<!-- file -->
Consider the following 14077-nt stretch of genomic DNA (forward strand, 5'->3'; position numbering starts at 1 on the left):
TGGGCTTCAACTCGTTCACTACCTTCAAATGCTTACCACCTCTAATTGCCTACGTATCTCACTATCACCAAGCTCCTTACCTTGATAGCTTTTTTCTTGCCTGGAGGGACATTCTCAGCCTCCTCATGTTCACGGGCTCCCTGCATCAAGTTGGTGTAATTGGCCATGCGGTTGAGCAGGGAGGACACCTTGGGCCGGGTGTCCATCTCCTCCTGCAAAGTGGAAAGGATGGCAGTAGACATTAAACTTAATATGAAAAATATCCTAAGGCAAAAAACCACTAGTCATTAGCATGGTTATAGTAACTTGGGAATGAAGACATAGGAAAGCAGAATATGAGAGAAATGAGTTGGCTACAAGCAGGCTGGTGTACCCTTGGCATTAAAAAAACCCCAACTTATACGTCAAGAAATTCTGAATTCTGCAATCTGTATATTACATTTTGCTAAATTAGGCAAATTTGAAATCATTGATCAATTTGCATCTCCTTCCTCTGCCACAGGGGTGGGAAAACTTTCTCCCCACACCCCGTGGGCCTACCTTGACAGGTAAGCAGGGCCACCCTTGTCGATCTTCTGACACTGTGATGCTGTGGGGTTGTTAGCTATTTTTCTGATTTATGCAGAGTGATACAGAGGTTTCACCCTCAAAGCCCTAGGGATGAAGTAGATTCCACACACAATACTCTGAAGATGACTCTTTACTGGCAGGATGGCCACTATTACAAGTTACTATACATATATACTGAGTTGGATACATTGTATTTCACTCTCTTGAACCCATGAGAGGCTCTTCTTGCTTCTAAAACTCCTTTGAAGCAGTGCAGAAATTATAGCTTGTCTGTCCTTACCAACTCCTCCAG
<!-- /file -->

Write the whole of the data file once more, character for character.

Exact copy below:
Consider the following 14077-nt stretch of genomic DNA (forward strand, 5'->3'; position numbering starts at 1 on the left):
TGGGCTTCAACTCGTTCACTACCTTCAAATGCTTACCACCTCTAATTGCCTACGTATCTCACTATCACCAAGCTCCTTACCTTGATAGCTTTTTTCTTGCCTGGAGGGACATTCTCAGCCTCCTCATGTTCACGGGCTCCCTGCATCAAGTTGGTGTAATTGGCCATGCGGTTGAGCAGGGAGGACACCTTGGGCCGGGTGTCCATCTCCTCCTGCAAAGTGGAAAGGATGGCAGTAGACATTAAACTTAATATGAAAAATATCCTAAGGCAAAAAACCACTAGTCATTAGCATGGTTATAGTAACTTGGGAATGAAGACATAGGAAAGCAGAATATGAGAGAAATGAGTTGGCTACAAGCAGGCTGGTGTACCCTTGGCATTAAAAAAACCCCAACTTATACGTCAAGAAATTCTGAATTCTGCAATCTGTATATTACATTTTGCTAAATTAGGCAAATTTGAAATCATTGATCAATTTGCATCTCCTTCCTCTGCCACAGGGGTGGGAAAACTTTCTCCCCACACCCCGTGGGCCTACCTTGACAGGTAAGCAGGGCCACCCTTGTCGATCTTCTGACACTGTGATGCTGTGGGGTTGTTAGCTATTTTTCTGATTTATGCAGAGTGATACAGAGGTTTCACCCTCAAAGCCCTAGGGATGAAGTAGATTCCACACACAATACTCTGAAGATGACTCTTTACTGGCAGGATGGCCACTATTACAAGTTACTATACATATATACTGAGTTGGATACATTGTATTTCACTCTCTTGAACCCATGAGAGGCTCTTCTTGCTTCTAAAACTCCTTTGAAGCAGTGCAGAAATTATAGCTTGTCTGTCCTTACCAACTCCTCCAG